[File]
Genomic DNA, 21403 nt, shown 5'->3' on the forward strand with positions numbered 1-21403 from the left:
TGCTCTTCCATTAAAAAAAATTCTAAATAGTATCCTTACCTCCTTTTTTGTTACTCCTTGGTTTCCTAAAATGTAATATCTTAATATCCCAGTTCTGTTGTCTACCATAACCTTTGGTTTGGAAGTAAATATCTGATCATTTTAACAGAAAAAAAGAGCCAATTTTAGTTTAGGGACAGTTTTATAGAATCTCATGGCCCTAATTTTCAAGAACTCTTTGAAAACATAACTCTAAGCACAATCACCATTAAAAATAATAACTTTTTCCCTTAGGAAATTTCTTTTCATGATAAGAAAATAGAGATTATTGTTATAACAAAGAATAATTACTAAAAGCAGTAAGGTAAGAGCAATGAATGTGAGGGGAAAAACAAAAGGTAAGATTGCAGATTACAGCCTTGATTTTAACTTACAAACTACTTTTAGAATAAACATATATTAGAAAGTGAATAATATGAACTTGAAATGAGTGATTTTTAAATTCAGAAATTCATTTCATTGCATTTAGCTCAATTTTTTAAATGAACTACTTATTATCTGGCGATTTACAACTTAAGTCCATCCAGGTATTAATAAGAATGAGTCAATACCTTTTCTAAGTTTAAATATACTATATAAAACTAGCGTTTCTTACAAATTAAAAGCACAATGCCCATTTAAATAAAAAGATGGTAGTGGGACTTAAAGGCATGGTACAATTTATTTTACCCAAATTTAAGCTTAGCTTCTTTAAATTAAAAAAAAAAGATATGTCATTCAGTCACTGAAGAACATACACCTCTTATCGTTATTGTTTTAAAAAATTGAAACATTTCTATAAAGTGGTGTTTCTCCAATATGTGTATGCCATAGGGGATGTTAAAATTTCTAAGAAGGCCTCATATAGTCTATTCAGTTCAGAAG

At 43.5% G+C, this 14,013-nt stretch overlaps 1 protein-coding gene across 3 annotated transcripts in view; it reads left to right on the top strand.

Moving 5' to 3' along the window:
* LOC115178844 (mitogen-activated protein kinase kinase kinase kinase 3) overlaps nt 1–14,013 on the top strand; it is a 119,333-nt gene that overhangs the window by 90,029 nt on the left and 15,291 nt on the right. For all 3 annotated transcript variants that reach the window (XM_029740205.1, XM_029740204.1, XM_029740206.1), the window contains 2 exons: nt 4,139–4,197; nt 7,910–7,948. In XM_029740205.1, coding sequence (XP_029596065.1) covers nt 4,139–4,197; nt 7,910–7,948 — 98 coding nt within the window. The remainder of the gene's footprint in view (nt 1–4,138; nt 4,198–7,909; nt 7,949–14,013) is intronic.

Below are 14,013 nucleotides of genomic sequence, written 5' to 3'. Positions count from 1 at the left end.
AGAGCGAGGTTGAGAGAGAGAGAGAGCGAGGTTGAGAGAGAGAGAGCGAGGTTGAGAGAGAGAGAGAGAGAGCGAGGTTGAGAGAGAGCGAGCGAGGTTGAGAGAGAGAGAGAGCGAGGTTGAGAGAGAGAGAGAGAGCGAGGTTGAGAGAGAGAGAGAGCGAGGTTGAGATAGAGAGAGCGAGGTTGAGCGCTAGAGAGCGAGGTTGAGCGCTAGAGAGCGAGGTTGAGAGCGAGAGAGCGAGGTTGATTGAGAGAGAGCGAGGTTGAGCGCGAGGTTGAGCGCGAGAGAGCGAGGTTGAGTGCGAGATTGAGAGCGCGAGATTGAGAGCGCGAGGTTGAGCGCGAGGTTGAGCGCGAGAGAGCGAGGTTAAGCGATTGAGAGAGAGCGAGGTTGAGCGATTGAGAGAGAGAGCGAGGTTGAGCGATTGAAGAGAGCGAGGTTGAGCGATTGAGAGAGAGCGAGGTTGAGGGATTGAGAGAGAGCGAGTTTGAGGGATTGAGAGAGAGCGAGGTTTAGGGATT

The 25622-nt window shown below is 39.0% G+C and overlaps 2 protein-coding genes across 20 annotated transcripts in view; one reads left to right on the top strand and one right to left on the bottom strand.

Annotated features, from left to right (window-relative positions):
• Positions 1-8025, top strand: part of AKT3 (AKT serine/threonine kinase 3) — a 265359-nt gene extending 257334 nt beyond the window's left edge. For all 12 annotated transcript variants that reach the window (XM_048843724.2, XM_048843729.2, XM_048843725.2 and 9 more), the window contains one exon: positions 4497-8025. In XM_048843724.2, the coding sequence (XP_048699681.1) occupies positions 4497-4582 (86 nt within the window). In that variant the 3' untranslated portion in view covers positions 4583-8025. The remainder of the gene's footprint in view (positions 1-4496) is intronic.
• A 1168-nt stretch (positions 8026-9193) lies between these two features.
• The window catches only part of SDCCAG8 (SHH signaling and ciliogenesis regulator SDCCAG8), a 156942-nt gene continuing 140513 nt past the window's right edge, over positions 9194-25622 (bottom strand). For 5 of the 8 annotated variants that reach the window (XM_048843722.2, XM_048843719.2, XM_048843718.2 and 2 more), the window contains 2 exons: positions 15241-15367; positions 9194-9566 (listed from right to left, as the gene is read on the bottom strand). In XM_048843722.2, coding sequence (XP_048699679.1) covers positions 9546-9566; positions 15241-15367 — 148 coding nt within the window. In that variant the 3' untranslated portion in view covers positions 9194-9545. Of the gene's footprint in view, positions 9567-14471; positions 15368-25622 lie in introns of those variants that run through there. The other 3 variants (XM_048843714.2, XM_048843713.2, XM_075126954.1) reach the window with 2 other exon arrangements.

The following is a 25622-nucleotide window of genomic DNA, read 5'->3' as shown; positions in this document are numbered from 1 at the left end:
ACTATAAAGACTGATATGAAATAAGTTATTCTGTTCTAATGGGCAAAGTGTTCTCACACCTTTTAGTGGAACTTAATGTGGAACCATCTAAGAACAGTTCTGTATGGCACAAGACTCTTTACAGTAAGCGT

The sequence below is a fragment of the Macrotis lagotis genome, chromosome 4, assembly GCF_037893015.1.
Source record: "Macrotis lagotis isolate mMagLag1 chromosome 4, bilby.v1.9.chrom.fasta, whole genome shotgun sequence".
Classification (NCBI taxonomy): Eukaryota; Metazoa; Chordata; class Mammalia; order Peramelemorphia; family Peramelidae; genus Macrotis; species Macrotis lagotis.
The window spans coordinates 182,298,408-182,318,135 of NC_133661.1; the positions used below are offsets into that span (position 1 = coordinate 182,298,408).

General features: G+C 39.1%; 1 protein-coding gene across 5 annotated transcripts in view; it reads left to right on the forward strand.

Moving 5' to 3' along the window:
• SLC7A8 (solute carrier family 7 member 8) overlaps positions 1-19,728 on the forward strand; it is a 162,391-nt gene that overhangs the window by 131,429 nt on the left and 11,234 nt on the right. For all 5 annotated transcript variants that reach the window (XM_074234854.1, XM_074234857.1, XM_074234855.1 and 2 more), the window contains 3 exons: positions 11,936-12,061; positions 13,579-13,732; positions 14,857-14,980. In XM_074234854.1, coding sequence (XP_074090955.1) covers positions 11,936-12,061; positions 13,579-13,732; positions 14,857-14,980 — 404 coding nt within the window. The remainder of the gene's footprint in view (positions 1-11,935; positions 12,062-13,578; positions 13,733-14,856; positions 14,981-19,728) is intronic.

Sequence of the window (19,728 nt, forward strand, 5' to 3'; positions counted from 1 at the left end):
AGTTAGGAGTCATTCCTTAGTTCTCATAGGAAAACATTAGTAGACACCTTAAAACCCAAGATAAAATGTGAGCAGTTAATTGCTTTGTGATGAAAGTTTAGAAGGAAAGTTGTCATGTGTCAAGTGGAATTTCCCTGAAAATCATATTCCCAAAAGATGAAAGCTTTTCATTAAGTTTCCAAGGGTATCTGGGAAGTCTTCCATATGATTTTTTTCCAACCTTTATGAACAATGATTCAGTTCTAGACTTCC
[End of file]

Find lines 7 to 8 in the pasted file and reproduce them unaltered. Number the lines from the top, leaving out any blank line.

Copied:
AGAGCGAGGTTGAGAGAGAGAGAGAGCGAGGTTGAGAGAGAGAGAGCGAGGTTGAGAGAGAGAGAGAGAGAGCGAGGTTGAGAGAGAGCGAGCGAGGTTGAGAGAGAGAGAGAGCGAGGTTGAGAGAGAGAGAGAGAGCGAGGTTGAGAGAGAGAGAGAGCGAGGTTGAGATAGAGAGAGCGAGGTTGAGCGCTAGAGAGCGAGGTTGAGCGCTAGAGAGCGAGGTTGAGAGCGAGAGAGCGAGGTTGATTGAGAGAGAGCGAGGTTGAGCGCGAGGTTGAGCGCGAGAGAGCGAGGTTGAGTGCGAGATTGAGAGCGCGAGATTGAGAGCGCGAGGTTGAGCGCGAGGTTGAGCGCGAGAGAGCGAGGTTAAGCGATTGAGAGAGAGCGAGGTTGAGCGATTGAGAGAGAGAGCGAGGTTGAGCGATTGAAGAGAGCGAGGTTGAGCGATTGAGAGAGAGCGAGGTTGAGGGATTGAGAGAGAGCGAGTTTGAGGGATTGAGAGAGAGCGAGGTTTAGGGATT

The 25622-nt window shown below is 39.0% G+C and overlaps 2 protein-coding genes across 20 annotated transcripts in view; one reads left to right on the top strand and one right to left on the bottom strand.